Negotiating roles: the case of 'Gurkha' soldiers
Paper short abstract:
The boundaries of military and civilian worlds are very different for a ‘Gurkha’ soldier at service and at home in the roles they perform. The social value that families and communities put on a ‘Gurkha’ soldier makes them negotiate these roles, allowing them to traverse between these worlds.
Paper long abstract:
The 'Gurkha' soldiers have long been part of the history and tradition of serving in the British Army, and to this day captures the imagination of many young boys who want to be part of this tradition. Recruitment as a 'Gurkha' soldier is the most preferred choice of employment among various ethnic groups in the hills of Nepal as families continue to send their sons for recruitment. The Gurkhas have also benefitted largely from this service, and have been able to generate wealth compared to others in their communities. But more importantly it is the prestige they garner as a soldier, and the respect they get after retirement within their communities that shapes the aspiration of many young boys to try for recruitment. However, over the years the number of intakes has decreased, and competition has been very high as thousands of young people go through various stages of screening to fill in a few places. The case of the 'Gurkha' soldiers provides a unique look into how relations between military and civilian worlds intertwine. Based on ethnographic fieldwork in Pokhara, Nepal, I explore how Gurkha soldiers engage in their communities, where they are seen as agents of change because of the skills, experiences and wealth gained from their services in the army abroad. Hence their role as a soldier is translated into a civilian back home, but more importantly they are expected to contribute to changes in the development of their community.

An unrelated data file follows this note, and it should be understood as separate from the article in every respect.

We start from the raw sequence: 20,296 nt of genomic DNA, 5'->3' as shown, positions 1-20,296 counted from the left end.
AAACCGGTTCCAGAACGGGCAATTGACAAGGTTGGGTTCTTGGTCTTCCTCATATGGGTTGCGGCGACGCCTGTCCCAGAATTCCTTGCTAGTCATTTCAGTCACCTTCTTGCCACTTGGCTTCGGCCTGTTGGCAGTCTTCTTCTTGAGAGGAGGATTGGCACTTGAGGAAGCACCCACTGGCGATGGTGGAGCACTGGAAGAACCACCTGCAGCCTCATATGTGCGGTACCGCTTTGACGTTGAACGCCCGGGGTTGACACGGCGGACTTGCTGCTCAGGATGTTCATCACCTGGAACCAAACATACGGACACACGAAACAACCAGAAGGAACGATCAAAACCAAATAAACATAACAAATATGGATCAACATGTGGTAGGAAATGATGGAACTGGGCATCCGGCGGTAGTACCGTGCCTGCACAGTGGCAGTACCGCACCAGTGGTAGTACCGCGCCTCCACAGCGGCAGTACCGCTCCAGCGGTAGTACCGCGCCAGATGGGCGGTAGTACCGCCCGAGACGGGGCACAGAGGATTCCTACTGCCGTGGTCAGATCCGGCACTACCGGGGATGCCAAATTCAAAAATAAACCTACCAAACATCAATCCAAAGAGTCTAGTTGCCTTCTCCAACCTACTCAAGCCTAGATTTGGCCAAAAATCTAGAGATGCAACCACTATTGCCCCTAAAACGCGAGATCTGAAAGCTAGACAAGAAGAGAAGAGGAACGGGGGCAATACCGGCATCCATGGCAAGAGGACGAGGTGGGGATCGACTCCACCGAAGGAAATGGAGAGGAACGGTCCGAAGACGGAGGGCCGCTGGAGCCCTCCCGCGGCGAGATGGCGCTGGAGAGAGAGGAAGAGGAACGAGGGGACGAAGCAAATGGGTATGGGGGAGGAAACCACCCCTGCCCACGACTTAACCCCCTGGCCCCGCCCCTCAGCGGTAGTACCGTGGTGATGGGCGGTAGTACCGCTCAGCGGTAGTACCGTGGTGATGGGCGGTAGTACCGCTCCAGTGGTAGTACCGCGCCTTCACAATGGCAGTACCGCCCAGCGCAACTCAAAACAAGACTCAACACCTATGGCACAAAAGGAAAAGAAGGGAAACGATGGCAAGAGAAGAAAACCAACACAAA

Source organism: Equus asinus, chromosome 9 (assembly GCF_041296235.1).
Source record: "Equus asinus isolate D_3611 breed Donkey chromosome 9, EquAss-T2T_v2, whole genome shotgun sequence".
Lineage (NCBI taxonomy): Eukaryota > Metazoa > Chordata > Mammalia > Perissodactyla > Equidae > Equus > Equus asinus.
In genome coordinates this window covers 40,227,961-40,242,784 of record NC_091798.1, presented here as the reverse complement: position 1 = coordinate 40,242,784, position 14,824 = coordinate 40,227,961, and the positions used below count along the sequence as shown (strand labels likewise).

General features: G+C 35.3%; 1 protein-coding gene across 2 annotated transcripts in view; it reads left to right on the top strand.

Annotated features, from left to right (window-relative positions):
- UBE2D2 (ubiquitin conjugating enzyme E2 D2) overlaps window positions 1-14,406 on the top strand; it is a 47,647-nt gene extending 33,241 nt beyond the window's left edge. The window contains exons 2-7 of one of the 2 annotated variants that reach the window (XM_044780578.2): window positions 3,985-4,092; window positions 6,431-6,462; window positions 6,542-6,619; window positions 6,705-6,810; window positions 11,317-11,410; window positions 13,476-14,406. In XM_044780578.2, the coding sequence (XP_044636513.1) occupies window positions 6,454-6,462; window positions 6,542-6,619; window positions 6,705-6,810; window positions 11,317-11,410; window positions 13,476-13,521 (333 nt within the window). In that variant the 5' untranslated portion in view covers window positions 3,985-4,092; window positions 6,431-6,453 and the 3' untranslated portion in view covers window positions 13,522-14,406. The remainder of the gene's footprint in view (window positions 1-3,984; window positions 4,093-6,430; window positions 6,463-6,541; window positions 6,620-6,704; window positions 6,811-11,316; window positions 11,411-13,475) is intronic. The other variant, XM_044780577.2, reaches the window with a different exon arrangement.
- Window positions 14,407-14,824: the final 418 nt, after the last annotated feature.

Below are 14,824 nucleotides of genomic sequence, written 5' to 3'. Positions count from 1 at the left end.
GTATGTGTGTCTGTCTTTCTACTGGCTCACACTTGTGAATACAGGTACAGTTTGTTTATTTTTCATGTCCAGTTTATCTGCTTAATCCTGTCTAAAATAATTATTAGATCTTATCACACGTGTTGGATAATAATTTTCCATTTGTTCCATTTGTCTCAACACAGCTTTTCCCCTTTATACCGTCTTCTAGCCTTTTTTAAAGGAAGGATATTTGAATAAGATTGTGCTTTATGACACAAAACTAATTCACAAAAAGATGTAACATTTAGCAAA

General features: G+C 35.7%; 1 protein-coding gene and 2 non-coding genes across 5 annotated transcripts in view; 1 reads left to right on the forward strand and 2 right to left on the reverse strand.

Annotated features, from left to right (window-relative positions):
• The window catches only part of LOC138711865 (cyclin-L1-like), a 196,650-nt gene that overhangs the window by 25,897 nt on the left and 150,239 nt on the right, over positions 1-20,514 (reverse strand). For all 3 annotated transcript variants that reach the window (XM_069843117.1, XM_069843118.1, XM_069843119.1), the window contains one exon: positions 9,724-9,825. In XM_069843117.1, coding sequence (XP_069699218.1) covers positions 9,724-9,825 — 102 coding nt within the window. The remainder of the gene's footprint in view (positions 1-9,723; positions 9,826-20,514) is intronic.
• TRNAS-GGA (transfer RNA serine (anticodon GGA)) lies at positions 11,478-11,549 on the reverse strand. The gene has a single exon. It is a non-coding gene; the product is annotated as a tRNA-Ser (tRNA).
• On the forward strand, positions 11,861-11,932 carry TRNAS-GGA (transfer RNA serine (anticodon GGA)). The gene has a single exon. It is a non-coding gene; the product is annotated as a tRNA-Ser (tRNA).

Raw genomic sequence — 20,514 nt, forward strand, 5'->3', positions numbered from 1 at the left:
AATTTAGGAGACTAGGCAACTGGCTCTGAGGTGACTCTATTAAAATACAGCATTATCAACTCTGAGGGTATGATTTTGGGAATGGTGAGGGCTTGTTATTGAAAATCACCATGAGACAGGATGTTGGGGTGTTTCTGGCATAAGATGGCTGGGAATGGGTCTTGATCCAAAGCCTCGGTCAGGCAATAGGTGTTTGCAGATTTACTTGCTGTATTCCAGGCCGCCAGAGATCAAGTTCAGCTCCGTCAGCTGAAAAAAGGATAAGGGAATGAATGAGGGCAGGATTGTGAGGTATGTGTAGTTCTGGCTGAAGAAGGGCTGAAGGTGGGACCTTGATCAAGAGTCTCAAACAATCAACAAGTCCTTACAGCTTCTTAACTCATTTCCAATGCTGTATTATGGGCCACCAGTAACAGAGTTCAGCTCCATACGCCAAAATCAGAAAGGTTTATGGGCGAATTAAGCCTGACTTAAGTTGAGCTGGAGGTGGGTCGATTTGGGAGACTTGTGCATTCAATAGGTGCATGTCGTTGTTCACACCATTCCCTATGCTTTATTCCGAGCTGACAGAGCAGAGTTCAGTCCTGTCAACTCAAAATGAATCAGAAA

Soldier, security, society: ethnographies of civil-military entanglements